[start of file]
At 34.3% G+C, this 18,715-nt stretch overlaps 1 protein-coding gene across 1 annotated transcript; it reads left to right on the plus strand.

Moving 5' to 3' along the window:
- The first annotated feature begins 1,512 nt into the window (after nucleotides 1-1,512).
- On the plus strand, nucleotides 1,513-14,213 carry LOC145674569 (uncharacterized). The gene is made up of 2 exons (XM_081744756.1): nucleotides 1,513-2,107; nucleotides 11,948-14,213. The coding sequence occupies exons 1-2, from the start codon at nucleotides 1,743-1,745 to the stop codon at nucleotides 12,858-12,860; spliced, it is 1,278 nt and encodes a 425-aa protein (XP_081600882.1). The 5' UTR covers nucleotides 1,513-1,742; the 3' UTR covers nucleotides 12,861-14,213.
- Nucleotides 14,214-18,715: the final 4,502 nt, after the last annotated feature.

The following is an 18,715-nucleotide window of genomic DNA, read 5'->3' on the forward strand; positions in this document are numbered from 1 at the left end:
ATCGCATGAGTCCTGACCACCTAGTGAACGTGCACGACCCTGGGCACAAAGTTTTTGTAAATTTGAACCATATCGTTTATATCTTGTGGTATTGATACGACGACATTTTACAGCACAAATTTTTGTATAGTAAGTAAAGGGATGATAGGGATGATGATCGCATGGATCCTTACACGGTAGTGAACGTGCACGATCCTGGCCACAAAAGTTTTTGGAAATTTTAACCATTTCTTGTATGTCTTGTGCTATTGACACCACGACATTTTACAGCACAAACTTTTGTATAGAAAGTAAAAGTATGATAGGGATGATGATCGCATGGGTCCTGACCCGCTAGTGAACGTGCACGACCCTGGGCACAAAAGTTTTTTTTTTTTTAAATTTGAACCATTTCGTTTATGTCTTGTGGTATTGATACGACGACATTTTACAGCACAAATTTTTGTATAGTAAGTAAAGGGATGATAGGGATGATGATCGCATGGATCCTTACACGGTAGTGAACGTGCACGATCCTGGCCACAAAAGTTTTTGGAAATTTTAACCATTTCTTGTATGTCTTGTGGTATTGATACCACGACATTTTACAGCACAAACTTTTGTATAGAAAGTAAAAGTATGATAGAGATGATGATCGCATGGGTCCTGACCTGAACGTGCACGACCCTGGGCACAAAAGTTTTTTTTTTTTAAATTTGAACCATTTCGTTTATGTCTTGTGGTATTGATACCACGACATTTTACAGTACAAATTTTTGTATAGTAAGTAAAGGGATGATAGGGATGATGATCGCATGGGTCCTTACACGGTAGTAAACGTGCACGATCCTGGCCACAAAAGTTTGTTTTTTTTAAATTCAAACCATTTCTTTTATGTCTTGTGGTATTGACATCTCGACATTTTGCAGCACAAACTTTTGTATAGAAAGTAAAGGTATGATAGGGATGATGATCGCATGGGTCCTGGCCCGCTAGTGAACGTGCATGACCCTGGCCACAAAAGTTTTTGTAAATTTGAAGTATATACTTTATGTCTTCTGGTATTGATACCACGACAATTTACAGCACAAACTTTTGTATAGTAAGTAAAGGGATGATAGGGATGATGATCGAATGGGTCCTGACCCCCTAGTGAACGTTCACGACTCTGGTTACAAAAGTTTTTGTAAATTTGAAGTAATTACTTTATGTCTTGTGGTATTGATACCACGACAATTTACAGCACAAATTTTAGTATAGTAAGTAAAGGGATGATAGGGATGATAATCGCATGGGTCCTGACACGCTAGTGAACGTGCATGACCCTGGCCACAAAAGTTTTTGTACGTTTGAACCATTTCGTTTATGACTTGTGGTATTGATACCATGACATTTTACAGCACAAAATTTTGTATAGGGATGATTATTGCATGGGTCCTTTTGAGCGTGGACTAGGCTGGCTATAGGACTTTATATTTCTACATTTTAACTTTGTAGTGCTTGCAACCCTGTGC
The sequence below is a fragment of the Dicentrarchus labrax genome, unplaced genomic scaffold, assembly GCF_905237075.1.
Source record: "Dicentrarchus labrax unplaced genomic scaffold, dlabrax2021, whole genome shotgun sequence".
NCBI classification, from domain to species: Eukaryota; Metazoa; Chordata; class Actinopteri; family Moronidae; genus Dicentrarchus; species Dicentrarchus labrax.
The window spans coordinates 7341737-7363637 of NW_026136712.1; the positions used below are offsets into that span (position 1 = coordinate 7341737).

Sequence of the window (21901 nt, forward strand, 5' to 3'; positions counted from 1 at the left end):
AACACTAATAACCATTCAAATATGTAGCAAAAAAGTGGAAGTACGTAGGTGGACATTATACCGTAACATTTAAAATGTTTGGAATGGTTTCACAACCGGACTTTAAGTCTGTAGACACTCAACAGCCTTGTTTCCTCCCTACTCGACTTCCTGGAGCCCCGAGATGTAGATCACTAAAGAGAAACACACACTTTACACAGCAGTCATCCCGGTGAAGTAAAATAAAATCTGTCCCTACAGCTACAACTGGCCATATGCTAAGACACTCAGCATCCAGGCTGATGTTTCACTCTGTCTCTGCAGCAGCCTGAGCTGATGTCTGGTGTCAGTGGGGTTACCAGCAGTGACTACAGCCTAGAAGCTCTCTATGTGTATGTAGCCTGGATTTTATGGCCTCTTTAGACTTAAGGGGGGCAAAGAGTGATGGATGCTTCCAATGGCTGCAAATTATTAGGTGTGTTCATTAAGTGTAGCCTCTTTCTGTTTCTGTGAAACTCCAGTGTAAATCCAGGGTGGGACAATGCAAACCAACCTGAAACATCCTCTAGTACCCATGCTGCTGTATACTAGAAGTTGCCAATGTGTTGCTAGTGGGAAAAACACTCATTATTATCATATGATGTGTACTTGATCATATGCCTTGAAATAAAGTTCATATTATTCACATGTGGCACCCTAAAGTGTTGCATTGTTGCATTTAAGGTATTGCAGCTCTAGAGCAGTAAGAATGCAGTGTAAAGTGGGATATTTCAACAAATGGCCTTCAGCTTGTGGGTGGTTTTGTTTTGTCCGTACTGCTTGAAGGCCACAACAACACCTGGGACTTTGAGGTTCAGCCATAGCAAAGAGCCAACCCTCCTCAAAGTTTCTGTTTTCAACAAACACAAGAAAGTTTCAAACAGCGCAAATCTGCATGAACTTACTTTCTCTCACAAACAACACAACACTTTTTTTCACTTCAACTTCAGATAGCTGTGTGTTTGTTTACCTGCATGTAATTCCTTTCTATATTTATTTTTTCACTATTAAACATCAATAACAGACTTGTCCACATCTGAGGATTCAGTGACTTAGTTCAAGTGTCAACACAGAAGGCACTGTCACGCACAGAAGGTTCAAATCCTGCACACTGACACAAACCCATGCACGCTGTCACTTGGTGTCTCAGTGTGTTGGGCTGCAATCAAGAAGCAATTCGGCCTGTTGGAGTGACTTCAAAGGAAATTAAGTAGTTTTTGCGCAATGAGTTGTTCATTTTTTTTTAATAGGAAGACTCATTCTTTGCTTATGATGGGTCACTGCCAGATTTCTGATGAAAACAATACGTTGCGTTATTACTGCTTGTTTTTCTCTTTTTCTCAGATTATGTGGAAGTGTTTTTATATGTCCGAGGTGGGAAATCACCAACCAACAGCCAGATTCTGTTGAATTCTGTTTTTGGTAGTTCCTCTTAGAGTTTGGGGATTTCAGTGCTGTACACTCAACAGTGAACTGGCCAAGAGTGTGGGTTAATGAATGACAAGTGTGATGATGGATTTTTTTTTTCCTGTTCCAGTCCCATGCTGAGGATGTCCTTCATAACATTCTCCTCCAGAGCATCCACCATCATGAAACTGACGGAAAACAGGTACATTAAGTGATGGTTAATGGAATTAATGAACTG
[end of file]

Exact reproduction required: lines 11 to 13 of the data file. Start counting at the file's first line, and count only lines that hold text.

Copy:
The window spans coordinates 7341737-7363637 of NW_026136712.1; the positions used below are offsets into that span (position 1 = coordinate 7341737).

Sequence of the window (21901 nt, forward strand, 5' to 3'; positions counted from 1 at the left end):
AACACTAATAACCATTCAAATATGTAGCAAAAAAGTGGAAGTACGTAGGTGGACATTATACCGTAACATTTAAAATGTTTGGAATGGTTTCACAACCGGACTTTAAGTCTGTAGACACTCAACAGCCTTGTTTCCTCCCTACTCGACTTCCTGGAGCCCCGAGATGTAGATCACTAAAGAGAAACACACACTTTACACAGCAGTCATCCCGGTGAAGTAAAATAAAATCTGTCCCTACAGCTACAACTGGCCATATGCTAAGACACTCAGCATCCAGGCTGATGTTTCACTCTGTCTCTGCAGCAGCCTGAGCTGATGTCTGGTGTCAGTGGGGTTACCAGCAGTGACTACAGCCTAGAAGCTCTCTATGTGTATGTAGCCTGGATTTTATGGCCTCTTTAGACTTAAGGGGGGCAAAGAGTGATGGATGCTTCCAATGGCTGCAAATTATTAGGTGTGTTCATTAAGTGTAGCCTCTTTCTGTTTCTGTGAAACTCCAGTGTAAATCCAGGGTGGGACAATGCAAACCAACCTGAAACATCCTCTAGTACCCATGCTGCTGTATACTAGAAGTTGCCAATGTGTTGCTAGTGGGAAAAACACTCATTATTATCATATGATGTGTACTTGATCATATGCCTTGAAATAAAGTTCATATTATTCACATGTGGCACCCTAAAGTGTTGCATTGTTGCATTTAAGGTATTGCAGCTCTAGAGCAGTAAGAATGCAGTGTAAAGTGGGATATTTCAACAAATGGCCTTCAGCTTGTGGGTGGTTTTGTTTTGTCCGTACTGCTTGAAGGCCACAACAACACCTGGGACTTTGAGGTTCAGCCATAGCAAAGAGCCAACCCTCCTCAAAGTTTCTGTTTTCAACAAACACAAGAAAGTTTCAAACAGCGCAAATCTGCATGAACTTACTTTCTCTCACAAACAACACAACACTTTTTTTCACTTCAACTTCAGATAGCTGTGTGTTTGTTTACCTGCATGTAATTCCTTTCTATATTTATTTTTTCACTATTAAACATCAATAACAGACTTGTCCACATCTGAGGATTCAGTGACTTAGTTCAAGTGTCAACACAGAAGGCACTGTCACGCACAGAAGGTTCAAATCCTGCACACTGACACAAACCCATGCACGCTGTCACTTGGTGTCTCAGTGTGTTGGGCTGCAATCAAGAAGCAATTCGGCCTGTTGGAGTGACTTCAAAGGAAATTAAGTAGTTTTTGCGCAATGAGTTGTTCATTTTTTTTTAATAGGAAGACTCATTCTTTGCTTATGATGGGTCACTGCCAGATTTCTGATGAAAACAATACGTTGCGTTATTACTGCTTGTTTTTCTCTTTTTCTCAGATTATGTGGAAGTGTTTTTATATGTCCGAGGTGGGAAATCACCAACCAACAGCCAGATTCTGTTGAATTCTGTTTTTGGTAGTTCCTCTTAGAGTTTGGGGATTTCAGTGCTGTACACTCAACAGTGAACTGGCCAAGAGTGTGGGTTAATGAATGACAAGTGTGATGATGGATTTTTTTTTTCCTGTTCCAGTCCCATGCTGAGGATGTCCTTCATAACATTCTCCTCCAGAGCATCCACCATCATGAAACTGACGGAAAACAGGTACATTAAGTGATGGTTAATGGAATTAATGAACTG